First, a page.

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End-to-End

As every experienced analyst knows, "what the customer asks is not what he wants and what he wants is not what he really needs." Applied to business processes, it means that what a customer calls a “process” is often a process fragment, really. And this is exactly the case.

Where

A wise company devilsguidetoit.com has posted: “The first step in finding better solutions is to start asking better questionsTM”. Indeed, business solutions sound like an outcome of a proboblem solving process in business.

A wise company devilsguidetoit.com has posted: “The first step in finding better solutions is to start asking better questionsTM”. Indeed, business solutions sound like an outcome of a proboblem solving process in business. Who could do this work if not Business Architects (by function, not necesseraly by title)? I would agree with W. Ulrich in that “Business architecture was originally initiated by managers who required greater business transparency to effectively deploy strategic business solutions“ if “originally initiated” is interpreted as initially recognised and explicitly used. In reality, Business Architecture exists from the moment of creation of a business organisation’s system, do the managers want this or not. In spite of popular believe that managers decide on business solutions while “Business Architects” may only advise them (and then the advises may be simply ignored), even the aforementioned quote articulates that the managers are after a deployment of strategic business solutions, not after making these solutions. Otherwise, managers would know what ‘they meant’ without “originally initiated” Business Architecture.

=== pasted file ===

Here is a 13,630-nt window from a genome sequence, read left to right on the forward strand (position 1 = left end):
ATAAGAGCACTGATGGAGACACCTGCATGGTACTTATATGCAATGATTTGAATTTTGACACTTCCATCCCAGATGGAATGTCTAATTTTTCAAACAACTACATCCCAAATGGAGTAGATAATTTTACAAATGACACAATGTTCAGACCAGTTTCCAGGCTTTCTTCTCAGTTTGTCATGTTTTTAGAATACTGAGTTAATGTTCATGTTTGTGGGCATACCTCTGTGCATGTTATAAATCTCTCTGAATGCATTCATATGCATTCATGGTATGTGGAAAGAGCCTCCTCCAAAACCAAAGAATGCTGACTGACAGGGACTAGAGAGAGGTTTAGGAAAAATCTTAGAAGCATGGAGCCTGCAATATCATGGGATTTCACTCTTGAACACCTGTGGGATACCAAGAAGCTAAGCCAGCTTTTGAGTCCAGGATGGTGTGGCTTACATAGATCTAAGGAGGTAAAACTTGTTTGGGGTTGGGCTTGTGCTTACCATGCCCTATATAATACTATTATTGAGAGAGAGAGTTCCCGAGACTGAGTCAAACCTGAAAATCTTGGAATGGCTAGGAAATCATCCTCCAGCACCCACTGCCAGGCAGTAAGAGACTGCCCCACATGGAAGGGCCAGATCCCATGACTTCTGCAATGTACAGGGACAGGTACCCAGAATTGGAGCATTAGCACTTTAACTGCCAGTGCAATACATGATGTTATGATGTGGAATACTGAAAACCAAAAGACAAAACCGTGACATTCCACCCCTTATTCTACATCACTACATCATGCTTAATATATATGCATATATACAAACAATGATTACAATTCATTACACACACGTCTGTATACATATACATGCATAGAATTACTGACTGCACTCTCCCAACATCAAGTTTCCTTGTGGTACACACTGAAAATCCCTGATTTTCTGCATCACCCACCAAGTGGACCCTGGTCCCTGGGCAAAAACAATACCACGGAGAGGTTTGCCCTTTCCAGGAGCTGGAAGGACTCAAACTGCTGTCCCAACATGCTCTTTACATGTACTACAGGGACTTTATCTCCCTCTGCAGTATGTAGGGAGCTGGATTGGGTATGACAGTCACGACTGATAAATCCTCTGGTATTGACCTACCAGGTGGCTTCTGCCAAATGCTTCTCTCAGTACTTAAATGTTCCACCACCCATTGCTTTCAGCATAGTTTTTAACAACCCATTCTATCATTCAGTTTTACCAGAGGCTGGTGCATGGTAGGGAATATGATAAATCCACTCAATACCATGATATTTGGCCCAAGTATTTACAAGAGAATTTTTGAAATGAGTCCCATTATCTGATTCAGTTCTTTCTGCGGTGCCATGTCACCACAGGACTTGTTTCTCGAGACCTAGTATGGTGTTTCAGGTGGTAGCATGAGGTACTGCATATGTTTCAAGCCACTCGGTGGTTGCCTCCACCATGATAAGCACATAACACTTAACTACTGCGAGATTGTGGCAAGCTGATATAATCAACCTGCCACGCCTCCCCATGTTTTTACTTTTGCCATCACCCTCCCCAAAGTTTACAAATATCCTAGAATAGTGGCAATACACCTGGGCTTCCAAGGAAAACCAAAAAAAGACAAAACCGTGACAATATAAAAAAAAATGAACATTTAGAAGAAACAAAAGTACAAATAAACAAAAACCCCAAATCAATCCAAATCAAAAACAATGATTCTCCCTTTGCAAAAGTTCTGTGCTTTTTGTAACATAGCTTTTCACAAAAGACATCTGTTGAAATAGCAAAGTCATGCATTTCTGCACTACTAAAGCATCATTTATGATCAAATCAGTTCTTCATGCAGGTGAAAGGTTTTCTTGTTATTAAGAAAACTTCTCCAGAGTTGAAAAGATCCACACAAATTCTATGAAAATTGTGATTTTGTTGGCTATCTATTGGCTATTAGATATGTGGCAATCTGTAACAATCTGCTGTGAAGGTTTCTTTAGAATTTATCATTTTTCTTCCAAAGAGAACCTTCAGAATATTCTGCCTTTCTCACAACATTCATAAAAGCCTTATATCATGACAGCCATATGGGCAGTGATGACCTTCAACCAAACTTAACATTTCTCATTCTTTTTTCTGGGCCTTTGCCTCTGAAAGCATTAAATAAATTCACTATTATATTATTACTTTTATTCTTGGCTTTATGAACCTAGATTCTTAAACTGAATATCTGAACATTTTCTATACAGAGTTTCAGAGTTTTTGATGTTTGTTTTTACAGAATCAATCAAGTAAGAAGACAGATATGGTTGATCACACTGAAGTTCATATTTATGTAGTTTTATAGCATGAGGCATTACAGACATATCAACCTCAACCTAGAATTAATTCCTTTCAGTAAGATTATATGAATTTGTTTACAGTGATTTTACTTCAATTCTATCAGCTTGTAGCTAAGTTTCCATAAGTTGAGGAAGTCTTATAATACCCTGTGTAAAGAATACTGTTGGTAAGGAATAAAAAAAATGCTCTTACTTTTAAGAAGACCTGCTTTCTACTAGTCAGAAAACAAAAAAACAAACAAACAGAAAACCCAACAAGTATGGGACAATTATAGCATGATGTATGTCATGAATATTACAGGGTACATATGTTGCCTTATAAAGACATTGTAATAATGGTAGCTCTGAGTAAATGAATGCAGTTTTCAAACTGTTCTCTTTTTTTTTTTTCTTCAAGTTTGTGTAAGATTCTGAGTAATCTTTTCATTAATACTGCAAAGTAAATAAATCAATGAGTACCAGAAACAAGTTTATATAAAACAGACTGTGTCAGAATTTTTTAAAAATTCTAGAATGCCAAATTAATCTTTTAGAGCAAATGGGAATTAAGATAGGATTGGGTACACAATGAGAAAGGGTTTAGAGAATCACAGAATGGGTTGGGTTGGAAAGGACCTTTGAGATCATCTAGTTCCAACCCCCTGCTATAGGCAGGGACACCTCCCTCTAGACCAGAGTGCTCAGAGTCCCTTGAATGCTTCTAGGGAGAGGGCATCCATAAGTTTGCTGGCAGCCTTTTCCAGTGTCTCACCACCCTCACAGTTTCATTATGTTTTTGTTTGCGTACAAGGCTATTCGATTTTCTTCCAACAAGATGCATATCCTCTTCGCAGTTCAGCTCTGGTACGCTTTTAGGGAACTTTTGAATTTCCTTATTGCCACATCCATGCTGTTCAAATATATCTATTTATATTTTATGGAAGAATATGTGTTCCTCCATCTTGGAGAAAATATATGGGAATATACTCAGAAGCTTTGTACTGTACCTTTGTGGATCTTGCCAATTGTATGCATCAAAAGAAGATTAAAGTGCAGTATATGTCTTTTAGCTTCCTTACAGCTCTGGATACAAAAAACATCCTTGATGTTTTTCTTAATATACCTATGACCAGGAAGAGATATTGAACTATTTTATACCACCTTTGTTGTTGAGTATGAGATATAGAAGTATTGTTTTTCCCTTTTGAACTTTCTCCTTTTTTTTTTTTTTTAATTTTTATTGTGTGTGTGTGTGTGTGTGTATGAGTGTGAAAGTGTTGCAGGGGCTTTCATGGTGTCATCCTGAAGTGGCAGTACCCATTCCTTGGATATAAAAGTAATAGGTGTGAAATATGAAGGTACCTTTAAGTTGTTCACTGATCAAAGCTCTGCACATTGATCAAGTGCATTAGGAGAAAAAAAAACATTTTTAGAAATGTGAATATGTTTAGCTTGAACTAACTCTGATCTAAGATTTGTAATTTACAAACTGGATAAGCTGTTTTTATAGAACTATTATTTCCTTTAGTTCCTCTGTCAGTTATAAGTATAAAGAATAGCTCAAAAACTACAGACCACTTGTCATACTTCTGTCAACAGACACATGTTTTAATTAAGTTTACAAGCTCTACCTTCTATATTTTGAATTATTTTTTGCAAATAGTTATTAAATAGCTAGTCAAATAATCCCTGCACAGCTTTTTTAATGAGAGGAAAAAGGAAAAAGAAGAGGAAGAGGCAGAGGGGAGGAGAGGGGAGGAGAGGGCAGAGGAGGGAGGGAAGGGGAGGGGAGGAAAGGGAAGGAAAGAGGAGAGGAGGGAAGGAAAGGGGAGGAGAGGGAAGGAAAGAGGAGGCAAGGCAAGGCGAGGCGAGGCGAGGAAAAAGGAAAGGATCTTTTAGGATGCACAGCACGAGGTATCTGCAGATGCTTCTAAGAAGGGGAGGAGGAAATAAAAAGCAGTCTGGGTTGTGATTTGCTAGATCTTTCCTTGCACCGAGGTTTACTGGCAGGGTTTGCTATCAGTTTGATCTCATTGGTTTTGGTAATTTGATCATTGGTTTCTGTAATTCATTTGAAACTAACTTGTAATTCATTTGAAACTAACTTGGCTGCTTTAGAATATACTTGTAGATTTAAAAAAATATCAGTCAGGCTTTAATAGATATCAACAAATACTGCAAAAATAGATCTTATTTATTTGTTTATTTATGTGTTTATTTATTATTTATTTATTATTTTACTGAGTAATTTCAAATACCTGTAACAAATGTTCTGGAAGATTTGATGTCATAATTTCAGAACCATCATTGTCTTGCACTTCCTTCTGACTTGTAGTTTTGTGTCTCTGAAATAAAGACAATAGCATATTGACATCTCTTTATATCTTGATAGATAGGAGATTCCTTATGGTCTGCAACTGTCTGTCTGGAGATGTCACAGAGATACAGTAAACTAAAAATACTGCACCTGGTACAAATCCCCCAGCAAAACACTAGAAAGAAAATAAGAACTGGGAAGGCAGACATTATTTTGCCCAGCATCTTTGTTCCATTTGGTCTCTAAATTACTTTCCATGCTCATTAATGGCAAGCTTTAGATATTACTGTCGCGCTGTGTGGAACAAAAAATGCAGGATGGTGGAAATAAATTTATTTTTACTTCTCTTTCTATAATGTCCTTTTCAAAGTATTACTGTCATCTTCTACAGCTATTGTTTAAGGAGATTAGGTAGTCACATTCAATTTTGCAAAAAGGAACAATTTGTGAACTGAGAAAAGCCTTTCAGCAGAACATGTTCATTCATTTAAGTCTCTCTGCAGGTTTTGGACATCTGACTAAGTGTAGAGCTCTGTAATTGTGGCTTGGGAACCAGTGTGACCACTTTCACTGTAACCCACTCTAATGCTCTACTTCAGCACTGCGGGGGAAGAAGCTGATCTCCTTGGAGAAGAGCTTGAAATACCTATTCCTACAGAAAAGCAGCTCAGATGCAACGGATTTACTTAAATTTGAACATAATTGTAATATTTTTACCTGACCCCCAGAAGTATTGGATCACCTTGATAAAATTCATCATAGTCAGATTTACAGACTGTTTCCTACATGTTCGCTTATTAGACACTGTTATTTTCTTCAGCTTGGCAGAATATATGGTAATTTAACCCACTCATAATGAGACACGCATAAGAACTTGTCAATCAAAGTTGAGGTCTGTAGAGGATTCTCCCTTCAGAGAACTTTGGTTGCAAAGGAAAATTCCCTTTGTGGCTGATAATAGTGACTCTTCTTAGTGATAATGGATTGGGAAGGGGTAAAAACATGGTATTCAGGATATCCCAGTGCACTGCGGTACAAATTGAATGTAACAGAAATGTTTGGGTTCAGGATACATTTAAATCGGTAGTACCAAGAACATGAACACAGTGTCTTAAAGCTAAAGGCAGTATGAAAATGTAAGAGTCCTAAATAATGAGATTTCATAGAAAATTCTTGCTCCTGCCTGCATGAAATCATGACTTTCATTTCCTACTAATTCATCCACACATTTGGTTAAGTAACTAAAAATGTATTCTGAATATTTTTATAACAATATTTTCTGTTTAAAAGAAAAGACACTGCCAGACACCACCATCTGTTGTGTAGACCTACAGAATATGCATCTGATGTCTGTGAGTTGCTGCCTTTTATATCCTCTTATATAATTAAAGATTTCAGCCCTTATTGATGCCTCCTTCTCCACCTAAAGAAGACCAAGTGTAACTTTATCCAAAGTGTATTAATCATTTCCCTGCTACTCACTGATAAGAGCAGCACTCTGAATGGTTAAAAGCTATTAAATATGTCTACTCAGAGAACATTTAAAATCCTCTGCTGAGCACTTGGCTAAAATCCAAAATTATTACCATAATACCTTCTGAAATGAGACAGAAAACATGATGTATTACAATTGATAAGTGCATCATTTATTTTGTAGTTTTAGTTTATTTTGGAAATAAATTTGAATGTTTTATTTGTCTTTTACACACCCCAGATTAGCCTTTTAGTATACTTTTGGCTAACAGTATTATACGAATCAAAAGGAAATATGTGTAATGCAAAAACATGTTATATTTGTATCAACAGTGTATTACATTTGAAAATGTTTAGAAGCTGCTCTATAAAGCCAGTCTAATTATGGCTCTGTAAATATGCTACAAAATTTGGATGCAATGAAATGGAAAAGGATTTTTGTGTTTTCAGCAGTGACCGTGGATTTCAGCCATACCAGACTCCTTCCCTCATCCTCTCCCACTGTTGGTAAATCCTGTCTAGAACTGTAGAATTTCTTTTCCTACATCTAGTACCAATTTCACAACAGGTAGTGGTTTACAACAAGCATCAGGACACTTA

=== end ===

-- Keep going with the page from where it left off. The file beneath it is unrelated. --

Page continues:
So, the “better” question is: where the strategic business solutions come from? Who makes them, when and how?

Obviously, in order to make strategic business solutions one needs to have certain strategic business tasks. These tasks cannot come out of the blue, i.e. there have to be problems chosen to solve via setting particular tasks. I believe that business problems (to solve) appear because of the gaps between the position of an organisation and the business changes in the same market.

Read More at BPM and Case Management

Pipes

BPM is full of terms that are either ambiguous (which is inevitable to some extent) or taken for granted. One term that no one bothers to explain is “end-to-end process”.

Architecture Transformation

Management perceives architecture in many different ways. In addition to the variety of perceptions, there is a lack of understanding where the value comes from when working with architectures.

How to Sell Business Architecture

Many architects and even managers ask this question. They approach decision-makers and propose to do this and that to help managers to understand the corporate strategy better or they promise new architectural values to the business.

Architecture and Dynamics in Business

There are several reasons for the IT alignment problem. Consider the Zachman Framework approach, for example, using successive transformation of views of the information systems architecture.